Bacterial Conjunctivitis, Risk Factors and Treatment

Differentiate between bacterial and viral conjunctivitis?

Bacterial and viral conjunctivitis often have similar symptoms, but they vary in terms of origin. Bacterial conjunctivitis is caused by a bacterial infection, whereas viral conjunctivitis is caused by viruses. It is also possible to differentiate between the two types of conjunctivitis based on the color of the discharge. According to the Association of Optometrists (2017), bacterial conjunctivitis results in a yellow or green sticky discharge, whereas viral conjunctivitis usually causes a clear, watery discharge. The two types of conjunctivitis also require different treatments (Association of Optometrists, 2017). Whereas antibiotic treatment is effective for bacterial conjunctivitis, it will not work on viral conjunctivitis.

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Risk factors for bacterial conjunctivitis

Risk factors for bacterial conjunctivitis include demographic, health, and behavioral factors. First of all, bacterial conjunctivitis is more common in young children and older adults than in other population groups (Association of Optometrists, 2017). Other demographic risk factors for bacterial conjunctivitis include gender. As shown by Fernández-Rubio, Cuesta-Rodríguez, Urcelay-Segura, and Cortés-Valdés (2013), male sex is associated with increased conjunctival bacteria, which could lead to conjunctivitis.

Health risks factors include diabetes, lung diseases, renal and heart insufficiency, and kyphoscoliosis, as well as eye surgery (Fernández-Rubio et al., 2013). Behavioral factors that can influence the development of bacterial conjunctivitis include personal hygiene. For example, as noted by the Association of Optometrists (2017), bacterial conjunctivitis is highly contagious, so sharing a towel with other people can be lead to infection. Other personal hygiene habits, such as not washing hands regularly, can also contribute to bacterial conjunctivitis.

Treatment modalities for both conjunctivitis with guidelines

The preferred treatment plan depends on the type of conjunctivitis present in the patient. According to the guidelines of the American Academy of Ophthalmology, establishing the nature of bacterial or viral conjunctivitis is crucial to defining the treatment. Adenoviral conjunctivitis is normally self-limiting, but it may be necessary to prescribe treatment for relieving the symptoms. Topical corticosteroids, artificial tears, and antihistamines are used to contain the symptoms of adenoviral conjunctivitis. Viral conjunctivitis caused by herpes simplex should be treated topically with ganciclovir 0.15% gel applied 3-5 times a day for one week, although the treatment can be prolonged after a follow-up visit (Feder et al., 2013). Alternatively, oral valacyclovir 500 mg or famciclovir 250 mg can be taken twice daily (Feder et al., 2013).

Bacterial conjunctivitis can also be self-limited, but if the symptoms do not improve after one week, antibiotic treatment should be considered. First, it is critical to obtain a culture test to determine if the infection is triggered by gonococcus or chlamydia (Azari & Barney, 2013). Gonococcal bacterial conjunctivitis is treated with ceftriaxone 250mg (single dose) and azithromycin 1 g (single dose) or doxycycline 100 mg twice daily for seven days (Feder et al., 2013). Chlamydial conjunctivitis is treated with a single dose of 1 g azithromycin or doxycycline 100 mg twice daily for seven days (Feder et al., 2013). The same treatments can be used in children as long as the dosages are appropriate to age and weight.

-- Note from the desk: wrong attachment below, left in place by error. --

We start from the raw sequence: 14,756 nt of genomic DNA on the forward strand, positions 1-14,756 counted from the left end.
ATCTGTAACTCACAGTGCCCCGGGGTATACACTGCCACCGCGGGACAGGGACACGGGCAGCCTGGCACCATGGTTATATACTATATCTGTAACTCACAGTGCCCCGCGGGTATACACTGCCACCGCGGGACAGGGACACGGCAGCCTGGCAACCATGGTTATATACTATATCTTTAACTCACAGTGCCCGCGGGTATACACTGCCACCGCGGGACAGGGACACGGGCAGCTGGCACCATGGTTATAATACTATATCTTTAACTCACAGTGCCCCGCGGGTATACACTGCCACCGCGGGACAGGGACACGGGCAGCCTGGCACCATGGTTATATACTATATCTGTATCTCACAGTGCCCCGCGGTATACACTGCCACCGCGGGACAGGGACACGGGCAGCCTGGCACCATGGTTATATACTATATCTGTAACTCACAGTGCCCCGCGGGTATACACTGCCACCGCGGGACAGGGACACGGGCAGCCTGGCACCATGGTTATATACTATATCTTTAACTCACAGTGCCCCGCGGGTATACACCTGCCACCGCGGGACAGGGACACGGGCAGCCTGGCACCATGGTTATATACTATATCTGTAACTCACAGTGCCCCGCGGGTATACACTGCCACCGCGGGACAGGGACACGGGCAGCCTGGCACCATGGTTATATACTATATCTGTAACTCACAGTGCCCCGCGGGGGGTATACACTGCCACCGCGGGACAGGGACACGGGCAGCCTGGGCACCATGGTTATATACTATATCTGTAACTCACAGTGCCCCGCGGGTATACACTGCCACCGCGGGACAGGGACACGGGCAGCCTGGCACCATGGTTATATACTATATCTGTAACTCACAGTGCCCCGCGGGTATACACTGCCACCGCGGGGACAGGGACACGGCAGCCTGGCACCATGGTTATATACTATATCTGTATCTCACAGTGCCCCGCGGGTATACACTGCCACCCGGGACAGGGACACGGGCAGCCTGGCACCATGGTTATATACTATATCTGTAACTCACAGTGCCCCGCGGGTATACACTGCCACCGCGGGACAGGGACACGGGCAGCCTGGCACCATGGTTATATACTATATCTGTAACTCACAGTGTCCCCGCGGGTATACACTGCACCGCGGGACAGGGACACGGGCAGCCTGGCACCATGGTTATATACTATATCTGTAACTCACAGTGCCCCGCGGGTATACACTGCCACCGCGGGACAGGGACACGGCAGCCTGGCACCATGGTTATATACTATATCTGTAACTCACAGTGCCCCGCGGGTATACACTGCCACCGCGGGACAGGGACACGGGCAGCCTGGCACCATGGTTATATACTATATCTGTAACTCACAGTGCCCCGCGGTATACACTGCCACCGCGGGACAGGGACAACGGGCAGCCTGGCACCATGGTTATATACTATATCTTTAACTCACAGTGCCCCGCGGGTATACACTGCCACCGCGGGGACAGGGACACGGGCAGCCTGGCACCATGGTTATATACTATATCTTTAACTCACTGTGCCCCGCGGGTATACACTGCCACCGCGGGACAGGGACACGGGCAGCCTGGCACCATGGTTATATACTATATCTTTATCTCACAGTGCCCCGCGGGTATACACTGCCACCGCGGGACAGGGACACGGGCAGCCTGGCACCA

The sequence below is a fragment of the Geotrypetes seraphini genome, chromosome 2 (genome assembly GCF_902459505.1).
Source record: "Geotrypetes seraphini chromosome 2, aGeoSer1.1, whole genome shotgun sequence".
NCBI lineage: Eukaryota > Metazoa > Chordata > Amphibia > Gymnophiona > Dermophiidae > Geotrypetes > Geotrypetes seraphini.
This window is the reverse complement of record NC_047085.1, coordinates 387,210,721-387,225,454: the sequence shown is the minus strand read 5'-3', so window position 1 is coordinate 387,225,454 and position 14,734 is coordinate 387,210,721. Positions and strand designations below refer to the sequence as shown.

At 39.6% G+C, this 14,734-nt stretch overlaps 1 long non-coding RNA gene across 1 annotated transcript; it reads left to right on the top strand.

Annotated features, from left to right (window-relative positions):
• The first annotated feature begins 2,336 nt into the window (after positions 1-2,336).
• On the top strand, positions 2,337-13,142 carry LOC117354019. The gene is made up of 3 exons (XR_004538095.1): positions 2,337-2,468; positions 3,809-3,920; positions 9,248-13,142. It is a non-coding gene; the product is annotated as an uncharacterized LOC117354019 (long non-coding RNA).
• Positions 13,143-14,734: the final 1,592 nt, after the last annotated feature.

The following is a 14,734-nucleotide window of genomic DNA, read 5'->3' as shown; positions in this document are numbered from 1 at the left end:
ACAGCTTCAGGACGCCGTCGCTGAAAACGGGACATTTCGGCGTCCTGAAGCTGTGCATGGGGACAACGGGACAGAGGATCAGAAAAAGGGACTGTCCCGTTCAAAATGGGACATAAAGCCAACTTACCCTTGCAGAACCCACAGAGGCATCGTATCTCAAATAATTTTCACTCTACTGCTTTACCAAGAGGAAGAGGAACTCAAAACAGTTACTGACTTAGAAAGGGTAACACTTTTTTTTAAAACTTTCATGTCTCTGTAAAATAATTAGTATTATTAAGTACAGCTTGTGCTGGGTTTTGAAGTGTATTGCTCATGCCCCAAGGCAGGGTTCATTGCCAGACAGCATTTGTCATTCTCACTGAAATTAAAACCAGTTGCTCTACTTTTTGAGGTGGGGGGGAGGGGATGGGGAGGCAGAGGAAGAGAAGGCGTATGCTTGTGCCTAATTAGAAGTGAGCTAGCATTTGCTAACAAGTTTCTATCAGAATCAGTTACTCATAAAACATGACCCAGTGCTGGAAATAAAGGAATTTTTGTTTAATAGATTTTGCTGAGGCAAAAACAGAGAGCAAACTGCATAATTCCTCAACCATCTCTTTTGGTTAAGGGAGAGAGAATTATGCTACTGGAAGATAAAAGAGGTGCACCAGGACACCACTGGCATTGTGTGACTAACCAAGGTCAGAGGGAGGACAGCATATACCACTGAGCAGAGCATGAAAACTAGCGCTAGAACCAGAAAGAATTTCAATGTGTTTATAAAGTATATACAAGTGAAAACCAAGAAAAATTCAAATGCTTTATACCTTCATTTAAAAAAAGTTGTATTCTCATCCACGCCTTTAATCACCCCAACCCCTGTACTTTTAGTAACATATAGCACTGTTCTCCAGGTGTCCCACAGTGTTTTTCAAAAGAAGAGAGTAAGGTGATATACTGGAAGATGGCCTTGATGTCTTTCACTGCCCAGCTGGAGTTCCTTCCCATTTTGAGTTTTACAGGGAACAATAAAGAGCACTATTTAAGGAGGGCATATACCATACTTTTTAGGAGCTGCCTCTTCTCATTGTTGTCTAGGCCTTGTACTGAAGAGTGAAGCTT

Discharge and patient education with guidelines

Conjunctivitis is normally managed in outpatient settings, and thus patients diagnosed with conjunctivitis can be discharged immediately. A follow-up visit should be scheduled in 1-3 weeks depending on the symptoms and the type of infection found in the patient. Patient education should include information about the treatment and follow-up schedule, as well as proper eye hygiene. According to Feder et al. (2013), patients should be advised to wash their hands with antibacterial soap and use separate towels both at home and at work.

Moreover, patient education should also address the importance of regular eye screening and encourage the patient to visit a doctor in case of recurrent symptoms of conjunctivitis (Feder et al., 2013). Overall, appropriate treatment supplemented by patient education can help in treating and preventing both bacterial and viral conjunctivitis in children and adults.

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References

Association of Optometrists. (2017). Bacterial and viral conjunctivitis. Web.

Azari, A. A., & Barney, N. P. (2013). Conjunctivitis: A systematic review of diagnosis and treatment. JAMA, 310(16), 1721-1730.

Feder, R. S., McLeod, S. D., Akpek, E. K., Dunn, S. P., Garcia-Ferrer, F. J., Lin, A.,… Musch, D. C. (2013). American Academy of Ophthalmology conjunctivitis preferred practice pattern guidelines – 2013. Web.

Fernández-Rubio, M. E., Cuesta-Rodríguez, T., Urcelay-Segura, J. L., & Cortés-Valdés, C. (2013). Pathogenic conjunctival bacteria associated with systemic co-morbidities of patients undergoing cataract surgery. Eye, 27(8), 915-923.

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